Law Commission consultation on digital assets

Closes 4 Nov 2022

Opened 28 Jul 2022

Overview

This is a public consultation by the Law Commission for England and Wales.

 

The UK Government asked the Law Commission to make recommendations for reform to ensure that the law is capable of accommodating both crypto-tokens and other digital assets in a way which allows the possibilities of this type of technology to flourish.

We published our consultation paper on digital assets on 28 July 2022. We argue that the law of England and Wales has gone some way to accommodate the rise of digital asset technologies. However, we consider that there are several key areas that require law reform, to recognise and protect the rights of users and maximise the potential of digital assets.

The consultation paper examines how existing personal property law does — and should — apply to digital assets (including crypto-tokens and cryptoassets). Because they are not tangible, some digital assets have many different features to traditional physical assets and to other intangible things that can attract property rights. Their unique qualities mean that many digital assets do not fit easily into traditionally recognised private property law categories or definitions.

The consultation paper argues the law must therefore go further to acknowledge these unique features, which in turn would provide a strong legal foundation for the digital assets industry and for users. Through these reforms, the legal system would help to create an environment that is more conducive to digital assets and their markets.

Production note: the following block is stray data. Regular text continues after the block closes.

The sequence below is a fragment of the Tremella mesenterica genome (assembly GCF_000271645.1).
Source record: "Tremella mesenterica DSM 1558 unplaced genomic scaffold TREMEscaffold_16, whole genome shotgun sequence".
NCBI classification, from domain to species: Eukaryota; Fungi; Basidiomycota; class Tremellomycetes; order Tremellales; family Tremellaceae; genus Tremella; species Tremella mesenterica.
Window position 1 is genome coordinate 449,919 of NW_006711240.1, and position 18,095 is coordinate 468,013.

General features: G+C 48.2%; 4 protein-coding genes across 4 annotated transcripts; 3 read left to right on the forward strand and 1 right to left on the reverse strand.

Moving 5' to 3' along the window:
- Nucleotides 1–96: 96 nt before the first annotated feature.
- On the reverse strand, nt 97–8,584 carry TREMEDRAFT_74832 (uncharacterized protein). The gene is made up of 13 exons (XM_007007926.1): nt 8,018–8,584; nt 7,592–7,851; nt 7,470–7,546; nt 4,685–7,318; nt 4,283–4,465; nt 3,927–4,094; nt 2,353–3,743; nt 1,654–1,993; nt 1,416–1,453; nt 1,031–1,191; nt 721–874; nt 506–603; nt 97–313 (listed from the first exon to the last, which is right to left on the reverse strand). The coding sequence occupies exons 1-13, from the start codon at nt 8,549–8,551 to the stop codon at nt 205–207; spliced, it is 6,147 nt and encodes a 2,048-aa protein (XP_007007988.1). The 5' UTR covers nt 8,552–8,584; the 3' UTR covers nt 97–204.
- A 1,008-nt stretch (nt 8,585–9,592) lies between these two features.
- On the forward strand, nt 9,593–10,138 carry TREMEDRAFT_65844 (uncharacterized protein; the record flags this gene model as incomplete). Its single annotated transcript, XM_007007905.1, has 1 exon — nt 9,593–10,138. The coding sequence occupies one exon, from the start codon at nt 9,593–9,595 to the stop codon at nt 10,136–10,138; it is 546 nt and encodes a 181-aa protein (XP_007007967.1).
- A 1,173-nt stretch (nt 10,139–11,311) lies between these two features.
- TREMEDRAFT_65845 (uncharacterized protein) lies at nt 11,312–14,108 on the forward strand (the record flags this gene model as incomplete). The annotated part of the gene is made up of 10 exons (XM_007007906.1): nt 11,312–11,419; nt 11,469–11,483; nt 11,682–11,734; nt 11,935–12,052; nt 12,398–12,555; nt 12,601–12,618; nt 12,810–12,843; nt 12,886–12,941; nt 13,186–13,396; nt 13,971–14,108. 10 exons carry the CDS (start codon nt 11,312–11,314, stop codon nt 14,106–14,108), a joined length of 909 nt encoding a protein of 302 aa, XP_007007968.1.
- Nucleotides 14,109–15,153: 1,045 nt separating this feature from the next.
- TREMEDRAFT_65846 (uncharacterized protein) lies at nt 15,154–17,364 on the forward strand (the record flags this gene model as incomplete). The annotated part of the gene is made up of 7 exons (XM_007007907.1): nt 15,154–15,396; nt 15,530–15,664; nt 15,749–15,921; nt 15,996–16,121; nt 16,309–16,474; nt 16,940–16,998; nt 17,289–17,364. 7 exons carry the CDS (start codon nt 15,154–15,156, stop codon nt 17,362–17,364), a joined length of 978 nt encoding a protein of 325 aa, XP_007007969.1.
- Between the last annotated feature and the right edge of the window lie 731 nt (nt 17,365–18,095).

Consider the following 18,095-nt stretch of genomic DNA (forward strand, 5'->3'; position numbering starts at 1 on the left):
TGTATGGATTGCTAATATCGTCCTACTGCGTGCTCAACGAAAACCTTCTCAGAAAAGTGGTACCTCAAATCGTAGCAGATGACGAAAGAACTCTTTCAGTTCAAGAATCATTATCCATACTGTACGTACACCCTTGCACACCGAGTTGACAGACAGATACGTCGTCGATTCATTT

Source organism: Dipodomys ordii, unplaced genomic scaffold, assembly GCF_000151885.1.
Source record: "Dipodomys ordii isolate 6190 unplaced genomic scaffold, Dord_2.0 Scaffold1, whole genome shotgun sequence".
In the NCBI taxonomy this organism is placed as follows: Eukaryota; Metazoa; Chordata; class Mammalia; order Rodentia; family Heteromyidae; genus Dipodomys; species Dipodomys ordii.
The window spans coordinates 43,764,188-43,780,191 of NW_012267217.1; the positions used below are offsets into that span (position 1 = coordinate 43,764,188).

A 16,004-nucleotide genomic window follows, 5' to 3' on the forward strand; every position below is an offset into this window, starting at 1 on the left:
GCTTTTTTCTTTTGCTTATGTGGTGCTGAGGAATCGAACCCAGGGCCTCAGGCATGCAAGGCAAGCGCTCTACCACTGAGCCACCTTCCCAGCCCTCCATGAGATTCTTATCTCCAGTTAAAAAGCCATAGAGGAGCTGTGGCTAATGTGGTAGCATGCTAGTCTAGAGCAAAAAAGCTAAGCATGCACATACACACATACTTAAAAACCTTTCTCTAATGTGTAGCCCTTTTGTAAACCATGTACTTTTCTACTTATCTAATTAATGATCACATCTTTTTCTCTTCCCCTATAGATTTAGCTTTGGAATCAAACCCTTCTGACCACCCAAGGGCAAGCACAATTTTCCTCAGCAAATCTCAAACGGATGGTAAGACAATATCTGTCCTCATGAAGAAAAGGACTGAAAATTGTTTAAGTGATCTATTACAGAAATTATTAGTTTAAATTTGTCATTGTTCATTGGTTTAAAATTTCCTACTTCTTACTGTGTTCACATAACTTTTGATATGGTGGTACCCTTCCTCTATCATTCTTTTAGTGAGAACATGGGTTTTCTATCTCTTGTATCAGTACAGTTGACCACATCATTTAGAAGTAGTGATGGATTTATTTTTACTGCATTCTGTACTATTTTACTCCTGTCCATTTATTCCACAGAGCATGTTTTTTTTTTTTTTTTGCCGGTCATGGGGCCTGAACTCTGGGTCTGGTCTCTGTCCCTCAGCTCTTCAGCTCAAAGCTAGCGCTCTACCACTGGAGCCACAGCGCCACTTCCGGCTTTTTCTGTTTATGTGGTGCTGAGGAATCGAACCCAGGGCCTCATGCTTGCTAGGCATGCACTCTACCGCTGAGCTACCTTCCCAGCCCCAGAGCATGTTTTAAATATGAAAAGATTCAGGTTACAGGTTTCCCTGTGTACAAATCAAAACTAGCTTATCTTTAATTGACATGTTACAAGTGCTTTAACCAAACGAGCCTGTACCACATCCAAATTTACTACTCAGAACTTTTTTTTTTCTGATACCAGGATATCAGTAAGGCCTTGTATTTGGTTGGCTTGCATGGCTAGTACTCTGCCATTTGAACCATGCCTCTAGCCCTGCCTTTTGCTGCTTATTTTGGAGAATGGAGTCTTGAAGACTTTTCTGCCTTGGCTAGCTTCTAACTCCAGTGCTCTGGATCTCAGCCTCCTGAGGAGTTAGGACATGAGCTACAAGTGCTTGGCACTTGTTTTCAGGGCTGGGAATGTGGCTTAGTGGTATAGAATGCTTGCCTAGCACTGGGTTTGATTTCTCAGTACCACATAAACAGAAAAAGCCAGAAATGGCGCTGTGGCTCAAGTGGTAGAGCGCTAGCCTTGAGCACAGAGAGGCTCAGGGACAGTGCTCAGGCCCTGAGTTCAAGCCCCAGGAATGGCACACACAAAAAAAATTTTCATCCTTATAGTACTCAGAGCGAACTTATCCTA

Our proposals are designed to ensure that the law remains dynamic, highly competitive, and flexible, so that it can support transactions and other arrangements involving digital asset technology.

The reforms also aim to help to achieve the UK Government’s stated goal of the jurisdiction of England and Wales becoming a global hub for digital assets, and in particular, for crypto-tokens and crypto-token systems.  

 

For more information about this project, click here.

 

We recommend that consultees read the consultation paper before responding to the consultation. A shorter summary is also available. Consultees do not need to answer all the questions if they are only interested in some aspects of the consultation.

 

About the Law Commission: The Law Commission is a statutory body, created by the Law Commissions Act 1965 (“the 1965 Act”) for the purpose of promoting the reform of the law. It is an advisory Non Departmental Public Body sponsored by the Ministry of Justice (MoJ). The Law Commission is independent of Government. For more information about the Law Commission please click here.

 

Responses to this consultation: We may publish or disclose information you provide us in response to this consultation, including personal information. For more information on how we consult and how we may use responses to the consultation, please see page ii of the consultation paper. For information about how we handle your personal data, please see our privacy notice.

Respond to our consultation

Audiences

  • Businesses
  • Citizens
  • Legal professionals
  • Judiciary
  • Public listed company
  • Private limited company
  • Academics
  • UK politicians
  • Journalists
  • Business & industry
  • IMB secretariat staff
  • Legal professionals
  • Judiciary
  • Business & industry

Interests

  • Courts
  • Property
  • Enforcement
  • Debt
  • Law
  • International law
  • UK Law
  • Information rights
  • dispute resolution
  • Legal services
  • Judiciary
  • Social media and social networking